With phrases seemingly thrown in because they rhyme, not because they advance any sort of plot, this is one to skip.


Cash’s latest is plagued with problems similar to those facing his previous two children’s offerings, awkward syntax and poor scansion being the worst of these, but he also adds a new one to the mix: a thin, if enthusiastic plot.

Rhyming verse tells the tale of Cat and Mouse, who travel together, singing as they ride their bandicoot and camel, respectively, through the desert. Cat has a score to settle with Del Moore the snake, who stole his catnip ball when he was just a kitten. But before a showdown can take place, disaster strikes: The bandicoot trips, and the four travelers wind up precariously hanging from a cliff. Snake is the only passer-by who hears their cries and stops to help. “Snake offered Cat his tail end. / Out the Cat’s paw did extend. / Del Moore said, / ‘Let’s just be friends!’ / And the Cat gave a smile.” Instead of allowing readers to infer the moral offered by this pat ending about second chances, the author supplies his own, which has little to do with the story. Nash does his best to meet the underlying good intentions of the text. From his palette to the clothing his characters wear, the illustrations have a retro feel that suits the Old West setting. His characters have a Richard Scarry look to them, especially the cat.

With phrases seemingly thrown in because they rhyme, not because they advance any sort of plot, this is one to skip. (Picture book. 4-7)

Pub Date: May 1, 2012

ISBN: 978-1-4169-7483-3

Page Count: 32

Publisher: Little Simon Inspirations/Simon & Schuster

Review Posted Online: Feb. 22, 2012

Kirkus Reviews Issue: March 15, 2012

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Hee haw.

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The print version of a knee-slapping cumulative ditty.

In the song, Smith meets a donkey on the road. It is three-legged, and so a “wonky donkey” that, on further examination, has but one eye and so is a “winky wonky donkey” with a taste for country music and therefore a “honky-tonky winky wonky donkey,” and so on to a final characterization as a “spunky hanky-panky cranky stinky-dinky lanky honky-tonky winky wonky donkey.” A free musical recording (of this version, anyway—the author’s website hints at an adults-only version of the song) is available from the publisher and elsewhere online. Even though the book has no included soundtrack, the sly, high-spirited, eye patch–sporting donkey that grins, winks, farts, and clumps its way through the song on a prosthetic metal hoof in Cowley’s informal watercolors supplies comical visual flourishes for the silly wordplay. Look for ready guffaws from young audiences, whether read or sung, though those attuned to disability stereotypes may find themselves wincing instead or as well.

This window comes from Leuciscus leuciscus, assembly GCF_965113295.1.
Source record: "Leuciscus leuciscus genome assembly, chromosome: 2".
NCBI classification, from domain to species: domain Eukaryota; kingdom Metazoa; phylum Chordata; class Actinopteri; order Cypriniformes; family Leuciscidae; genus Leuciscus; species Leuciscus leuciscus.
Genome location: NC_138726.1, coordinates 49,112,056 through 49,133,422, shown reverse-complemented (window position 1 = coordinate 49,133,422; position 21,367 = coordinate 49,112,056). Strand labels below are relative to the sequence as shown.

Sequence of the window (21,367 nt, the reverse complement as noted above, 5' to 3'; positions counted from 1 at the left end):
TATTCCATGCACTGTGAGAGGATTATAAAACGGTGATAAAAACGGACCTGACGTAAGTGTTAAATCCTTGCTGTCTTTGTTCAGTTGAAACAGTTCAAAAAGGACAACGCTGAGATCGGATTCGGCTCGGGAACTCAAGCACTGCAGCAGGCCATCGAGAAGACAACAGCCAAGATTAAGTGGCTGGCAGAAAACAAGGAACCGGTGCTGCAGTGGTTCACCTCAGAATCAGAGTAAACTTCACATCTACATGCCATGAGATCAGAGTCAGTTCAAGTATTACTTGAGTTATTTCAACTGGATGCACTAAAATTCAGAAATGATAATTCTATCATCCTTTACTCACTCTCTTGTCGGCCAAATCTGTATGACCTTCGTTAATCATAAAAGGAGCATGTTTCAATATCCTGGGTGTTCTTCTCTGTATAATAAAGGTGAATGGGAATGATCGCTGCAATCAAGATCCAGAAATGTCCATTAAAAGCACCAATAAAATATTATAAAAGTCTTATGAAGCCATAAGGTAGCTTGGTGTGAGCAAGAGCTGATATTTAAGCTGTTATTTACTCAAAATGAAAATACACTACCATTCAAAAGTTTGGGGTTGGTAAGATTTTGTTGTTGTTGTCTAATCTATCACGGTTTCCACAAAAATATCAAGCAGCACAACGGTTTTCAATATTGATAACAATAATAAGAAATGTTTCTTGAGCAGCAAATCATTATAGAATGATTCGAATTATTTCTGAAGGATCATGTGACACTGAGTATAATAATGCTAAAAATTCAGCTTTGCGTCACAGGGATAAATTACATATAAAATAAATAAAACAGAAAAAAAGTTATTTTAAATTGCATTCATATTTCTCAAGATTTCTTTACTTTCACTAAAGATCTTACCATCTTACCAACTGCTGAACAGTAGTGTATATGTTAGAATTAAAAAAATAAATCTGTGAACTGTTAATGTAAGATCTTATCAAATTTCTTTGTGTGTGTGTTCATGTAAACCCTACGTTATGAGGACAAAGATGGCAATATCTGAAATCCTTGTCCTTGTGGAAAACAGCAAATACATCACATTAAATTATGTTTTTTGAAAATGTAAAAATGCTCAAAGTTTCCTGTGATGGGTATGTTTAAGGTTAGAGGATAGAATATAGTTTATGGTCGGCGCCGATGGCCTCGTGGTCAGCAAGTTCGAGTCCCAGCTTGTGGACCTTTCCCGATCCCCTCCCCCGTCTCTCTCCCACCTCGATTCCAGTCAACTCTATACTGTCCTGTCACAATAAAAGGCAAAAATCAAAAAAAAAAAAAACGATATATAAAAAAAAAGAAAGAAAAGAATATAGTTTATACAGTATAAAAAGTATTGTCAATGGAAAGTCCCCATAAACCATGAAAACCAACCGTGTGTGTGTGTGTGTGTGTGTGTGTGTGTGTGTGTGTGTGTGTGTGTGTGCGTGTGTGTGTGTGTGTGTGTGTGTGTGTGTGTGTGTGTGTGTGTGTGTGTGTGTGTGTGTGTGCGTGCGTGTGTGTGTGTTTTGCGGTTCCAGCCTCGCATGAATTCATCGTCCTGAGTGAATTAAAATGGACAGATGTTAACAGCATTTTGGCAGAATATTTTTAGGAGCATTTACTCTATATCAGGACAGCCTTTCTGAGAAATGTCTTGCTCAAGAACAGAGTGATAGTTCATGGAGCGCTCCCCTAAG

Hee haw. (Picture book. 5-7)

Pub Date: May 1, 2010

ISBN: 978-0-545-26124-1

Page Count: 26

Publisher: Scholastic

Review Posted Online: Dec. 29, 2018

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Energetic and earnest but not groundbreaking.


Unlikely friends Bear and Rabbit face fears together.

The anthropomorphic creatures set out on an adventure. Graphic-based illustrations give the book a Pixar movie feel, with a variety of page layouts that keep the story moving. Large blocks of black text are heavy on dialogue patterns as timid Bear and bold Rabbit encounter obstacles. Bear fears every one of them, from the stream to the mountain. He’ll do anything to avoid the objects of terror: taking a bus, a train, and even a helicopter. As Rabbit asks Bear if he’s frightened, Bear repeatedly responds, “I’m not scared, you’re scared!” and children will delight in the call-and-response opportunities. Adults may tire of the refrain, but attempts to keep everyone entertained are evident in asides about Bear's inability to brush food from his teeth (he’s too afraid to look at himself in the mirror) and Rabbit's superstrong ears (which do come in handy later). When Rabbit finds herself in danger after Bear defects on the adventure, Bear retraces the trip. Along the way, he notes that the stream wasn't as deep, nor the mountain as high, as he thought when he was scared. While picture-book shelves may not be screaming for another comedically sweet bear story, especially one that treads such familiar territory, many readers will appreciate this tale of overcoming fears. (This book was reviewed digitally.)

Energetic and earnest but not groundbreaking. (Picture book. 5-7)

Pub Date: March 15, 2022

ISBN: 978-0-593-35237-3

Page Count: 40

Publisher: Flamingo Books

Review Posted Online: March 29, 2022

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